Sunday, May 10, 2009

Interview: Artist and Assistant-Baylor and Witz Explain the Process

By Peggy Sue
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What does an artist's assistant actually do? The Renaissance and Modern Art Masters employed assistants, using workshops to help them complete their paintings and sculpture. Reginald Baylor, a well-known Milwaukee artist, would ask himself: "How in the world do they have this much work? How do they do it? There's no way to reach the magnitude of that beauty unless there's a team."

With the answer to that statement, Baylor leaped into a fine art career full time and hired Heidi Witz four years ago. They connected through her Uncle, by happenstance Baylor's fourth grade principal who exclaimed to him he needed to become an artist at the tender age of ten. When Witz moved to Milwaukee the three of them (Witz, her uncle, and Baylor), through destiny, met at the same church and the rest is history. Baylor and Witz explain the collaboration that began four years ago, and continues at the lower lever studio in the Third Ward's Marshall building where they both work on Baylor's art full time.

Q: Heidi, what's your background for being an artist's assistant?
A: I have been sewing all my life⎯started out as a seamstress at age three, and began winning contests at the Minnesota State Fairs. Eventually I graduated from the University of Minnesota in Fashion Design. But I had a difficult time with fashion illustration because I couldn't draw. So I worked in the workrooms, on construction. Yet it made me hungry for creativity when I moved to Milwaukee.

Q: How did this help you become Reggie's assistant?

A: W: I met Reggie at church, and found out he needed someone to help him. Within five minutes I was so excited because I had seen his work at the Haggerty in 2004. He had a show there with his brother, Trenton, who does furniture sculpture. Then the first thing I learned was his techniqueLearning how to bend the tape for Reggie's paintings.
B: This is very important for my paintings, because they are all drawn first and then taped to get a very clean line. She did it perfectly the very first time, mitering the corners.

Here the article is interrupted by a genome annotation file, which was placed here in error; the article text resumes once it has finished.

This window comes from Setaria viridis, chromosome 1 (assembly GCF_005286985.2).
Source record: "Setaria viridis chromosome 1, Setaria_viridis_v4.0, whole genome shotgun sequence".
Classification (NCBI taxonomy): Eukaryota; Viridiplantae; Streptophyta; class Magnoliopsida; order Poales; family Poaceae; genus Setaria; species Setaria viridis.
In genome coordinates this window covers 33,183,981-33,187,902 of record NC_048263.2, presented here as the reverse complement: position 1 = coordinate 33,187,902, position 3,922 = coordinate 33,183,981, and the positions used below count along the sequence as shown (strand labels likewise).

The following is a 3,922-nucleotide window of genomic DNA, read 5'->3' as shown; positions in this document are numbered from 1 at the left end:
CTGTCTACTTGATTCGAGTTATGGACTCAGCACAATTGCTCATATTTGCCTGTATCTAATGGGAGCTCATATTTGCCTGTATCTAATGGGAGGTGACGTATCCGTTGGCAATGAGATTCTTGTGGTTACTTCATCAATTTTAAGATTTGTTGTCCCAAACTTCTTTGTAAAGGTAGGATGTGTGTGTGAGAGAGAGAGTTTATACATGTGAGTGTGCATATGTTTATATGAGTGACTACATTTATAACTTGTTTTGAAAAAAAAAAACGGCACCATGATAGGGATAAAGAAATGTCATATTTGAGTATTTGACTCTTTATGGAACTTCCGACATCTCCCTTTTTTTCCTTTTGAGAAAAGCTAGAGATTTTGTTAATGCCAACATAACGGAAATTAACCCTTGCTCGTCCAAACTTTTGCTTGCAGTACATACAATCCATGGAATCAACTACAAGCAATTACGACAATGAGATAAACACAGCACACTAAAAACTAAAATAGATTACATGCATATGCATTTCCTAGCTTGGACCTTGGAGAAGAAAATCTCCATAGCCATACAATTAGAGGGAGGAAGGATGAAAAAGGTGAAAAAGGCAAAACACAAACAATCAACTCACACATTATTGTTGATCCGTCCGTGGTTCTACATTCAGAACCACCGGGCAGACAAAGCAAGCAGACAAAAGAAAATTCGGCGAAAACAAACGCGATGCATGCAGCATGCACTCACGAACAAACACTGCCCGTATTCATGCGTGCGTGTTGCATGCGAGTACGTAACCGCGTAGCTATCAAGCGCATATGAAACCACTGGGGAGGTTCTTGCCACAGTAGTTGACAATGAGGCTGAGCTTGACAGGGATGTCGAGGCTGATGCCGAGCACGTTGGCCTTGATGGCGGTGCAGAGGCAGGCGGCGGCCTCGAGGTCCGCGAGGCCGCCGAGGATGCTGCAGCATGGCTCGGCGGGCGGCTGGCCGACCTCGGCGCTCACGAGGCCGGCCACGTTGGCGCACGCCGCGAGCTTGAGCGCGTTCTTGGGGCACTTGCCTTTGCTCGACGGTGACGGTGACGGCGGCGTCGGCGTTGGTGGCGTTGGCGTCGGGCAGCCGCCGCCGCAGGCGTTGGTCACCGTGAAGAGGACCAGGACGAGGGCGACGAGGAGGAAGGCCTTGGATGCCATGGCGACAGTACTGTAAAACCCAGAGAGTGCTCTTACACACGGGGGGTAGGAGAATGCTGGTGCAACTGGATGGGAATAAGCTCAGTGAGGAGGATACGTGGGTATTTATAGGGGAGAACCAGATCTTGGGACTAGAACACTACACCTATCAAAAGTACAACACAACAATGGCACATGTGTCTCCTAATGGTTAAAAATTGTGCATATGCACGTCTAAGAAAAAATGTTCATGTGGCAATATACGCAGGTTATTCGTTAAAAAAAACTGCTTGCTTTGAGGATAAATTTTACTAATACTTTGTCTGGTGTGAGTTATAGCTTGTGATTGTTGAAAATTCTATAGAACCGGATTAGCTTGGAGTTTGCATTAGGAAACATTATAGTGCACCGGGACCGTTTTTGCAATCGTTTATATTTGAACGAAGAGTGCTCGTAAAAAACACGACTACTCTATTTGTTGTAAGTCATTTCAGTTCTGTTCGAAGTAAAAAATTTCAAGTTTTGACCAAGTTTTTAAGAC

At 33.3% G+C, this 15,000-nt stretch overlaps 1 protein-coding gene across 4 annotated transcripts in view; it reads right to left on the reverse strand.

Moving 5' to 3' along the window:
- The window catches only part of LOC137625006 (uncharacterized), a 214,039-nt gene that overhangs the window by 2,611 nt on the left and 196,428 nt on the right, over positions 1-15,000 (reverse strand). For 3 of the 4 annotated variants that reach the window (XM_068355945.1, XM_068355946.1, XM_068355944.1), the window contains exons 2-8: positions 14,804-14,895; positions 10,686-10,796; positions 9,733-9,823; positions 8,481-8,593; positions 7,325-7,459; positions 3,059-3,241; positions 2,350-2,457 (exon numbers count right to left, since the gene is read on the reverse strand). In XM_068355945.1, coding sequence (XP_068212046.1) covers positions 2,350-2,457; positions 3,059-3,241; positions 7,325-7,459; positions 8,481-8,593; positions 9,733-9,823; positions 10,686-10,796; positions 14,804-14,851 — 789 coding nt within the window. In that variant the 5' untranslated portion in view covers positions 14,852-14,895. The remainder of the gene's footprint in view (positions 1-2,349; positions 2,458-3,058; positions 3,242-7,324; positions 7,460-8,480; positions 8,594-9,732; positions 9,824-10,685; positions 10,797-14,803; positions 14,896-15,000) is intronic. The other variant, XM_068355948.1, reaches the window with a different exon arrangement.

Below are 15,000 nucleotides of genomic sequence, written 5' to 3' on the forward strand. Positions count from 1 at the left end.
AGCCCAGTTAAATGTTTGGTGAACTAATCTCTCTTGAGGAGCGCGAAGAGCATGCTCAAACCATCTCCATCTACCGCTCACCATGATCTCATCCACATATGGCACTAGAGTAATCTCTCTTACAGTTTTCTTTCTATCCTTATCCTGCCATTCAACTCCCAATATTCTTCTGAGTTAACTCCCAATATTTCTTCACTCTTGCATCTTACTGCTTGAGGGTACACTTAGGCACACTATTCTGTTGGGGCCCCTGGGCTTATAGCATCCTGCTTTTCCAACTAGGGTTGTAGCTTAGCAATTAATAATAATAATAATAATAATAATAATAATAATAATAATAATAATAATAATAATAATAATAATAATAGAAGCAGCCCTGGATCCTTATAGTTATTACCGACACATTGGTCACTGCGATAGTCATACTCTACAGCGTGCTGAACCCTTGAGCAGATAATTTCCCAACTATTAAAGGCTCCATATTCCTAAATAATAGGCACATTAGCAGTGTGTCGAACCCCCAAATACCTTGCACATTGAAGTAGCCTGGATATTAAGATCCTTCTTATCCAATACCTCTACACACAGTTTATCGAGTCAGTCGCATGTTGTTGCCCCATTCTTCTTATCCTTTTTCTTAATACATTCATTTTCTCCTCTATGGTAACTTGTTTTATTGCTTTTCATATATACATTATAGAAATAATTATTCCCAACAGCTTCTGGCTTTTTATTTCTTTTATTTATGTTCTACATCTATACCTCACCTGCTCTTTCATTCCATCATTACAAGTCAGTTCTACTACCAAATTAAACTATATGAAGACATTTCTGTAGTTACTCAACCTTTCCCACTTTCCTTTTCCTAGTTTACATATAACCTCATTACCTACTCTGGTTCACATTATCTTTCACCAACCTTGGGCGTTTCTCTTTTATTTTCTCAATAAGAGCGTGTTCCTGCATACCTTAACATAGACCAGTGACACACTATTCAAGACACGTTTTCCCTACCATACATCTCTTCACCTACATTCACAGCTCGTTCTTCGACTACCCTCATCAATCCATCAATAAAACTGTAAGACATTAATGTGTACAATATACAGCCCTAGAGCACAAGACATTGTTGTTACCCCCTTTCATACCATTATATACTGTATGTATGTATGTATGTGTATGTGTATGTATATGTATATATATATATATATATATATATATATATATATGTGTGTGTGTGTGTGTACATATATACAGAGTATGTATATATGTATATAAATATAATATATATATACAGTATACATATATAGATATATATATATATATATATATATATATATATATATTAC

Because of her sewing techniques, she sees the attention to detail.

Q: And the sewing techniques relate to Baylor's paintings?

A: W: The blueprint of Reggie's work looks like fabric, and his lines are like stitches. So we fit perfectly.
B: Because I now had two hands I could do twice as much work, use twice as much detail. An average painting takes 300 hours. My work was more minimal until I had an assistant. These memories are so great, and that was four years ago.

Q: So, explain exactly how this works

A: W: I was so afraid to begin the first one, to put the color onPenumbra #6. All his instructions have numerical codes that Reggie maps out in his mind and then on the canvas. Reggie draws the canvas, tells me about the painting. Talks out loud about what he's after. As an assistant I don't make any choices. After drawing the painting, he makes the color choices, the color-coding, the mixing of all the colors, and then assigns all the sections [to be colored] for the painting.
B: At this point we're working on the painting together, taping and painting. I'm like the architect, she is the builder. Artists use the expertise of others, people to help all the time.

Q: So Heidi, you help create the structure, color in the shapes on the paintings?

A: W: Yes, and when I was working on Passage of the Cars I noticed that there was a numerical mistake. So I called Reggie and asked him if this was correct, although I knew it wasn't. He said it was a mistake. I know his work, his system so well, I can catch him mistakes when he makes them.
B: The one [painting] we're working on now has 2000 to 3000 shapes of color to tape and fill in. So it's hard to get everything right. And each shape is painted three times; each line is painted three times. I couldn't do the volume or the complexity of work without Heidi.

Q: Do you also manage the business side of art for Reggie?

A: W: I thrive on organization. Also Reggie depends on my inner and outer scheduling. If we need to have something somewhere, get a photo or painting to a gallery, a meeting, I know this. This allows him to focus on the art, exclusively on making art.
B: This allows me more time for the art. Say, on a Monday, she's on the computer checking e-mail, answering phone calls, scheduling meetings. It's a matter of finding someone who has the strengths you don't, so I focus completely on the art all the time.

Q: You need to work well together?

A: W: Going back to fashion, sewing would never be as satisfying as working on his work. I want to be assisting and involved. We never argue about art⎯and Reggie's always looking ahead to the next canvas after he's halfway through one painting, so then I know it's time to start listening again. I need to stop him when he gets four or five paintings ahead in his mind. I'm relentless about believing what he's doing. If he doesn't believe in what he's doing, then he won't put it on canvas, the art.That's what makes this work.
B: We can finish each other's sentences. She knows not to talk when I draw, my drawing mood is most introspective. A painting is only one snapshot of what the artist actually sees or conceptualizes [in his mind], what is thought about. Isn't that what art is all about? Making someone believe in your visionencouraging someone to believe in that vision?






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